Why—and how—to end the Russia-Ukraine war

File photo of Ukrainian soldiers. The war must come to an early end, to focus on growth, climate resilience and halting mass regress to poverty. Photo: Reuters
File photo of Ukrainian soldiers. The war must come to an early end, to focus on growth, climate resilience and halting mass regress to poverty. Photo: Reuters


  • The war has created a global loop of crises involving food, energy and climate. All this misery is avoidable—with an equal loss of face.  

It is welcome that the UN, along with Turkey, has brokered a deal to resume the export of Ukrainian and Russian wheat and fertiliser, whose absence from the world market had ramped up food prices and threatens starvation in countries that depend on the UN’s World Food Programme for their daily bread. That, however, offers only limited respite. For a world still staggering under the burden of recovery from the pandemic and staring, with dread, at the possibility of monkeypox, the war must come to an early end, to focus on growth, climate resilience and halting mass regress to poverty.

Energy prices had been edging up even before Russia’s invasion of Ukraine on 24 February. Since then, prices have shot up, both due to uncertainty and the cutback on sourcing hydrocarbons and coal from Russia, announced by the US and its European allies. Natural gas prices have remained volatile since the onset of the war, aided by freak accidents at liquefied natural gas (LNG) plant in the US and restriction of gas flows to Europe by Russia.

In order to make good on its resolve to reduce energy dependence on Russia, Europe has been scouring the world for LNG and coal, diverting supplies meant for Asia, thanks to its ability to pay higher prices. This has pushed up energy prices in general, across the world.

Once food and energy prices go up, demands crystallise for higher wages. Higher wages, when they materialize, spread price increases across the economy, along with higher transportation costs. When inflation goes up, central banks feel obliged to raise policy interest rates, and that, in turn, pushes up all lending rates and depresses capital markets.

When rates go up in the US, as they have, by one-and-a-half percentage points since March already and probably by another 0.75 percentage point this week, capital flees emerging markets, seeking safe deployment in US government bonds. This makes emerging market currencies lose value against the dollar. The depreciation of local currencies pushes up the local prices of energy, adding to inflation, rate revision and further dampening of economic activity, with default on external debt servicing that has turned more onerous, adding to mess.

The war aggravates the climate crisis as well. Europe now burns more coal and its dirtier cousin lignite than in the past decade in its attempt to cut down on Russian hydrocarbons. The people see forest fires ravaging southern Europe and their leaders’ political choices adding to the climate problem, which makes itself felt as forest fires and heat waves.

The impact has spread across the world. Sri Lanka sank into political turmoil. Pakistan, too, saw a change of government. Across Latin America, the people are restive. Combined with protracted drought, these developments cast the shadow of hunger on several African countries. Europe, too, is not immune to the disruptive effects of high prices: the government of Italy has fallen and xenophobic, nativist forces are on the rise across the continent. In the US as well, the Democrats are slated to do badly at the mid-term elections in November and right-wing populist Trump is on the ascendant again. The Democrats’ only hope is that the silent constituency of women would react to the ongoing move in Republican states to curtail their right to control their own bodies via a strong anti-abortion movement.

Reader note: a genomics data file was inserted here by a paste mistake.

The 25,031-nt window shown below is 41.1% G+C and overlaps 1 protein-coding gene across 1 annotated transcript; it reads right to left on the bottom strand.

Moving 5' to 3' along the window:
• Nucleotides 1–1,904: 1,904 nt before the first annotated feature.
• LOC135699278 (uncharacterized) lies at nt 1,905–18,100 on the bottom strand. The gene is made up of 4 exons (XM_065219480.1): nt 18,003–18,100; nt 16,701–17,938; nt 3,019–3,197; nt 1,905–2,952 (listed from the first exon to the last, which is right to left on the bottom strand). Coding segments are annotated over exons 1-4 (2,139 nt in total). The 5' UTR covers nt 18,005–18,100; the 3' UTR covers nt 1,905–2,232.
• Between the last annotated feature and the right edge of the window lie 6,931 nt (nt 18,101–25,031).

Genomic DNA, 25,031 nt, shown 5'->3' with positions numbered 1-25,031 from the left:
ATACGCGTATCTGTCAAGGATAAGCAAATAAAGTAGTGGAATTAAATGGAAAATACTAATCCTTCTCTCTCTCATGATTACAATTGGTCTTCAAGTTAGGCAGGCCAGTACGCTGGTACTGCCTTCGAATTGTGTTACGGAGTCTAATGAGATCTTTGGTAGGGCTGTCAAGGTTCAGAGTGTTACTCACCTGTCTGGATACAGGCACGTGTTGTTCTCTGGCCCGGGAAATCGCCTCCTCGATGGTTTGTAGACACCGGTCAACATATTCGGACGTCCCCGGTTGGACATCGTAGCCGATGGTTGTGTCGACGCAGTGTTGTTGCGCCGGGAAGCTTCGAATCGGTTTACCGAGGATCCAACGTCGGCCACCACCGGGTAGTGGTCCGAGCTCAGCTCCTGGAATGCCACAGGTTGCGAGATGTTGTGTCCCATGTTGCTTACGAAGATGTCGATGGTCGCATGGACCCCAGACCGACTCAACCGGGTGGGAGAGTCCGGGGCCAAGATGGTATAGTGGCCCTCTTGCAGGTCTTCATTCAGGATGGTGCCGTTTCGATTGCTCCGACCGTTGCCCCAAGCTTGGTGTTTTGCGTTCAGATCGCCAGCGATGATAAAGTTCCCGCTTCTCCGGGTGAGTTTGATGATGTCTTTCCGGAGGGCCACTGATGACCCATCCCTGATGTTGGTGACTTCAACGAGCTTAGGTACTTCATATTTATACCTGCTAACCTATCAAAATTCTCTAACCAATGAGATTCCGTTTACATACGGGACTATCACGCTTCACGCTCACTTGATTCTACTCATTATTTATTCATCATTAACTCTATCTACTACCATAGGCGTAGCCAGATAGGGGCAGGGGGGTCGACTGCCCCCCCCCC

All this misery is avoidable. All that needs to happen is for the war to come to an end. That means every party must be willing to give up something in return for an end to the conflict. Russia must give up its goal, supposedly to "de-Nazify" Ukraine, to be achieved by removing Zelensky from the nation’s presidency. Ukraine should give up its Nato membership hopes, accept the status quo on Crimea, centuries-long home to Russia’s warm water naval force, negotiate for a significant financial and technical package to repair the war-damage and seek UN-mediated referenda in the regions east of the Dnieper river to test the Russian claim that their inhabitants prefer to be Russian citizens. The US and its western allies should stop using Ukraine as their tool to bleed Russia into geopolitical irrelevance and divert the resources now devoted to arming Ukraine to climate tech that can suck carbon dioxide out of the atmosphere—carbon dioxide removal (CDR), leading to negative emissions on the part of the rich world, is the only hope of preventing a rise in global temperatures to 1.5 degrees Celsius above pre-industrial levels this very decade itself.

India, China, Indonesia, Brazil and South Africa are in a position to take the lead to achieve such a conflict resolution, along with the parties already engaged in talking to both Russia and Ukraine, Turkey and the UN. The entire world wants peace to break out; the point is to work out a deal in which all parties lose face more or less in equal proportions, while resiling from their maximalist positions.

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